Neighborhood Easter Egg Hunt
Easter was always a favorite Holiday around my house, when I was growing up. My friends and I got to play outside and have neighborhood egg hunts. We would find eggs filled with candy, coins, and small little toys. This holiday was a perfect time to spend time with my friends and family.
When we moved out of State, I felt bad that the boys would not have their family Easter Egg Hunts with our family anymore, so some moms and I in the Neighborhood decided to plan a Neighborhood Easter Egg Hunt.
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Find The Place For The Egg Hunt – We had quite a few neighbors that offered their yards for the hunt, so that made it easy. In hindsight I think it is best if you keep it in the yards on the same side of street. We had the street blocked off from cars with cones, but some of the kids did not go to the other yards to collect eggs.
Send Out The Neighborhood Invite – We used an Easter Image to create a Neighborhood Easter Egg Hunt Invite Poster .pdf that we shared with the neighbors. The parents went and passed out the .pdf posters invites.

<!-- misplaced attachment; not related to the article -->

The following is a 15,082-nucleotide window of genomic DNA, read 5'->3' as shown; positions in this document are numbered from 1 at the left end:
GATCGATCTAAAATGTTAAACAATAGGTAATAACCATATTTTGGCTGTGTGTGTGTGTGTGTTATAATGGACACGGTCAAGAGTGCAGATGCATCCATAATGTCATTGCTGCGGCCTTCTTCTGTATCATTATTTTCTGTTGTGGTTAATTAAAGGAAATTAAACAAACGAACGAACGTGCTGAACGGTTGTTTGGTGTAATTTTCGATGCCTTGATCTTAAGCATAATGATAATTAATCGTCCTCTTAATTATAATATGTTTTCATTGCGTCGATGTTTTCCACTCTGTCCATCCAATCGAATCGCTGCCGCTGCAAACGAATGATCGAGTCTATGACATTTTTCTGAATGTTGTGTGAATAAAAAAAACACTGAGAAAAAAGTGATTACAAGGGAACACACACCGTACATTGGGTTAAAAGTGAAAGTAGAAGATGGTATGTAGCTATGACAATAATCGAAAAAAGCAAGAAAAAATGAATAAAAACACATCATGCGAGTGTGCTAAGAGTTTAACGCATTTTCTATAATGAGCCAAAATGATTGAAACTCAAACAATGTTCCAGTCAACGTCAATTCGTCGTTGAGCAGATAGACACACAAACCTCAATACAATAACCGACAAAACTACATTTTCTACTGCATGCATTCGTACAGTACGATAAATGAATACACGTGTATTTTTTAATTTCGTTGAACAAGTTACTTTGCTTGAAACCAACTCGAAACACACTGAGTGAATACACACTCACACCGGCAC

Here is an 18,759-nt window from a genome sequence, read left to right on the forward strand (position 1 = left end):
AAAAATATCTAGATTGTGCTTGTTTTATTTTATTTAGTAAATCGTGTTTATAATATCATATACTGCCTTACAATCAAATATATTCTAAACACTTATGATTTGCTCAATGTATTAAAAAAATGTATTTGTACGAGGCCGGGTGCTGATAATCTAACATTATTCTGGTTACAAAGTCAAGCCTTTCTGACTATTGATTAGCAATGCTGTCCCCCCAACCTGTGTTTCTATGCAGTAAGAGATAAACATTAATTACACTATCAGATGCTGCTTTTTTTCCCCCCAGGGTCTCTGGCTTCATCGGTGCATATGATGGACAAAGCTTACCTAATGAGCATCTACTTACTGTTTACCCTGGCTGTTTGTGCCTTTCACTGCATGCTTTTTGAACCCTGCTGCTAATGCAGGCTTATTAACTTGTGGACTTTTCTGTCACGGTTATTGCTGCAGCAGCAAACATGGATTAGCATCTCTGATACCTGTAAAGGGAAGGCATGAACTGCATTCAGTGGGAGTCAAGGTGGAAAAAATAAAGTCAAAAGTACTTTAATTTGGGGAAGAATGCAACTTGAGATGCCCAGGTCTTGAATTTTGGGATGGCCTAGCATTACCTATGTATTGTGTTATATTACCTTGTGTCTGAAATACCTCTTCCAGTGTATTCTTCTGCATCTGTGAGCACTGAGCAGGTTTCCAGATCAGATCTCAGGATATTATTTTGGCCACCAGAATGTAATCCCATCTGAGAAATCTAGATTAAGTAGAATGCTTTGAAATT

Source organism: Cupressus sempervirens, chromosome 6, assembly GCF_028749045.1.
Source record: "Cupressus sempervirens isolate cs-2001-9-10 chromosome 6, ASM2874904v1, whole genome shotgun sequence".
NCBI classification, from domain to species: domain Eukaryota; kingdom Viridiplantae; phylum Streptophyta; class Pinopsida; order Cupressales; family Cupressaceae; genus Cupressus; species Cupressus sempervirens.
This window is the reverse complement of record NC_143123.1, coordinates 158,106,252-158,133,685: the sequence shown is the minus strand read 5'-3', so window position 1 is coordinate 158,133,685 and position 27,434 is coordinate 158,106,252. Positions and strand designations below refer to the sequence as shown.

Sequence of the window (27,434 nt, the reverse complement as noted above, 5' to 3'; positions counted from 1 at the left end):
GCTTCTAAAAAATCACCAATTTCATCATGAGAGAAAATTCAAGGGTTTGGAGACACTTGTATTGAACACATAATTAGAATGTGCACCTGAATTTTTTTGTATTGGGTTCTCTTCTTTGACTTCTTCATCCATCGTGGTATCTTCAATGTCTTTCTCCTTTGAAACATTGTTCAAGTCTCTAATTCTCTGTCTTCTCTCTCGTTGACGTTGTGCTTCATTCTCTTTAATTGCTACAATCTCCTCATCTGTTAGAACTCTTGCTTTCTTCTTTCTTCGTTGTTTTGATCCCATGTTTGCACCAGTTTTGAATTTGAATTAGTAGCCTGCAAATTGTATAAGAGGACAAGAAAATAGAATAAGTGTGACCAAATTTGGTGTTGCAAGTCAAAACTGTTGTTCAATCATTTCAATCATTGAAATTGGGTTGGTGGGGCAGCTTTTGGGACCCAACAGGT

Lets Prepare For Your Neighborhood Easter Egg Hunt
Lets Talk About The Easter Eggs…
We did not have a specific amount of eggs per each child. If you have everyone pitch in plastic eggs and they are pre-stuffed, then the amount should not matter because there will be enough eggs for all of the children and then some. If you have a different variety of eggs’ colors, shapes, designs, and sizes the kids love that even more because it makes “The Easter Bunny,” look more authentic. 😉
If you really need a number, then we had about 200 eggs. We provided snacks and juice boxes for all of the kids. Each parent brought a dish and that worked out great!
Plan Your Games:
We had, “Guess How Many Jelly Beans Are In The Jar?” Here is a link to a lot of fun Easter Games that you could play at your Neighborhood Easter Egg Hunt.
The Moms also planned cookie decorating, which the kids really enjoyed as well. I know a lot of parents do not like Sugary Treats, but I let my boys join in on these treats for the Holidays.